The guy who chose Devin Hester with his first pick in our draft is undefeated in my league. That shouldn't happen, albeit only the beginning of week four.
This post will not be a personal rant about my team or my league, but this baffling truth lies at the root of my larger point: fantasy football is for masochists.
Win or lose, playing fantasy football can drive you insane. Whether you are the epitome of a ranking slave, or you play your team close to the chest and always stick with your gut, you are gambling. More than likely, you are gambling poorly.
Mass amounts of people weekly spend hours contemplating individual match-ups. Anyone who plays fantasy football knows; a single change in the starting lineup can make or break any team during any given week. The problem is that even if there is a right answer, there will usually be more than one.
One may bench a player that out-performs his replacement, but perhaps another substitution positively outweighs that initial subtraction. Maybe a regular starter gets injured in the first quarter, costing his Fantasy General Manager three plus quarters of points. If a premier offensive player is playing against his FGM's defense, should that FGM cast his/her luck into both pots, or swap out whichever spot is more likely to disappoint? What of waivers, free agents, sleepers, individual on-the-field match-ups and fantasy positional match-ups?
FGMs have an overwhelming amount of information to consider on a week-to-week basis. Any, or all, of it could be the difference between winning and losing. The only real "control" anyone has is how one allows that information to shape, or not to shape, the decisions that inevitably determine wins and losses.
Winning is enjoyable, but it can be just as maddening as losing. The same decisions are still there to be made each week, with the same threat: choose wrong, and suffer defeat. To tinker, or not to tinker? Altering nothing and keeping a winning lineup intact may very well be the wrong decision. Winning may even be more stressful than losing.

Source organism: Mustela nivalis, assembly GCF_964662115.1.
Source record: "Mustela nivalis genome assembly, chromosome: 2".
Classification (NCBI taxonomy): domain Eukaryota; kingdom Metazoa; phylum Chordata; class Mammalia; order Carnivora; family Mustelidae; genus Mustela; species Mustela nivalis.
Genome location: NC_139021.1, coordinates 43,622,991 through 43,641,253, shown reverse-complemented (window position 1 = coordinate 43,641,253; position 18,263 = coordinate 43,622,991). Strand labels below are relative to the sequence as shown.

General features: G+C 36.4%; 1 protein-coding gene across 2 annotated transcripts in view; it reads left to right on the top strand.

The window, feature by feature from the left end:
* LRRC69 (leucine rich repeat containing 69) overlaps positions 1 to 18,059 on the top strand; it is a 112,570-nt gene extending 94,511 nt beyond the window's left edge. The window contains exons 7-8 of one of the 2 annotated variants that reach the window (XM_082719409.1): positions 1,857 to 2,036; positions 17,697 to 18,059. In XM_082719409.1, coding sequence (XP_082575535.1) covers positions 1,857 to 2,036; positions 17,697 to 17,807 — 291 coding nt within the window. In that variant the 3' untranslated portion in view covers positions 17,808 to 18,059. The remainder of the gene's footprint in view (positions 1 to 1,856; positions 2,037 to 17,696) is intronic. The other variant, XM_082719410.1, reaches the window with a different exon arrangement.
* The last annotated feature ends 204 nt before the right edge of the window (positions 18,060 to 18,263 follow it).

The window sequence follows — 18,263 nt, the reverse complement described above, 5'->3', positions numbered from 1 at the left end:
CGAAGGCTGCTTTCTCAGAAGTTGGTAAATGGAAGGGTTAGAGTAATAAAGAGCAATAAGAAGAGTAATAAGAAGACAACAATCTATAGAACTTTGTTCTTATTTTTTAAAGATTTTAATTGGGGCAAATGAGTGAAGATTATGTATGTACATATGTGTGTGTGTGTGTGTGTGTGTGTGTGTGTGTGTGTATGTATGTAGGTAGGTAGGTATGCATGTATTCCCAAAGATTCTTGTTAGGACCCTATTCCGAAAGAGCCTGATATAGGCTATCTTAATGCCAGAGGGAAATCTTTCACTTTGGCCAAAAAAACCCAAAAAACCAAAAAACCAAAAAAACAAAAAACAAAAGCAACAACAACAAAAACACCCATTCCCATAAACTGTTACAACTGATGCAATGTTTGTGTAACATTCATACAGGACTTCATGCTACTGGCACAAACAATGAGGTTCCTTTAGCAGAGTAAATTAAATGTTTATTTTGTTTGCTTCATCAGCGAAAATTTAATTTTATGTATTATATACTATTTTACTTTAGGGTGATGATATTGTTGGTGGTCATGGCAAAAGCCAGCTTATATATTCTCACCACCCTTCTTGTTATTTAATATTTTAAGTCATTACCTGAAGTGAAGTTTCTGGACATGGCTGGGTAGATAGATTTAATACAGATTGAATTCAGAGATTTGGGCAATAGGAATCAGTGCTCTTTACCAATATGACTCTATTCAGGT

The only guarantee in fantasy football is that anyone playing it will be psychologically assaulted. A FGM may not be able to start his best (or favorite) players, may manage his team horribly, may get trash-talked to no end, and may not even win a single game. But isn't this why we play- to see how bad it really could be?
Odds are against anyone who chooses to play: if one joins a league, the most likely outcome is not winning that league. The fun is in the thrill- to quote Hunter S. Thompson, if you "buy the ticket, take the ride."
How bad will the defeats be? Which odd bounce or call will effectively destroy which team's season? Who will get the worst injuries, and who will end up taking their league seriously enough to get more upset than his competitors and overact to a silly game? Fantasy football is fun because it is likely to be painful.
Similar to any horror movie, haunted house, or random hilarious violent prank that we humans go to and put each other through, fantasy football is fun because of the anticipation of something horrible happening, or of the hysterical outcomes once a fantasy disaster does strike.
Despite these horrible odds, someone in each league must win. Against our better judgement, we hope and believe that our team can be the one which defies all the odds, dominates the season, and marches on to win the league championship.
The beautiful part of fantasy football is that the same menacing randomness which cripples all but one team by the end of the season, is the same randomness that graces the winner with his glory. All is fair in fantasy football, even if you draft Devin Hester in the first round.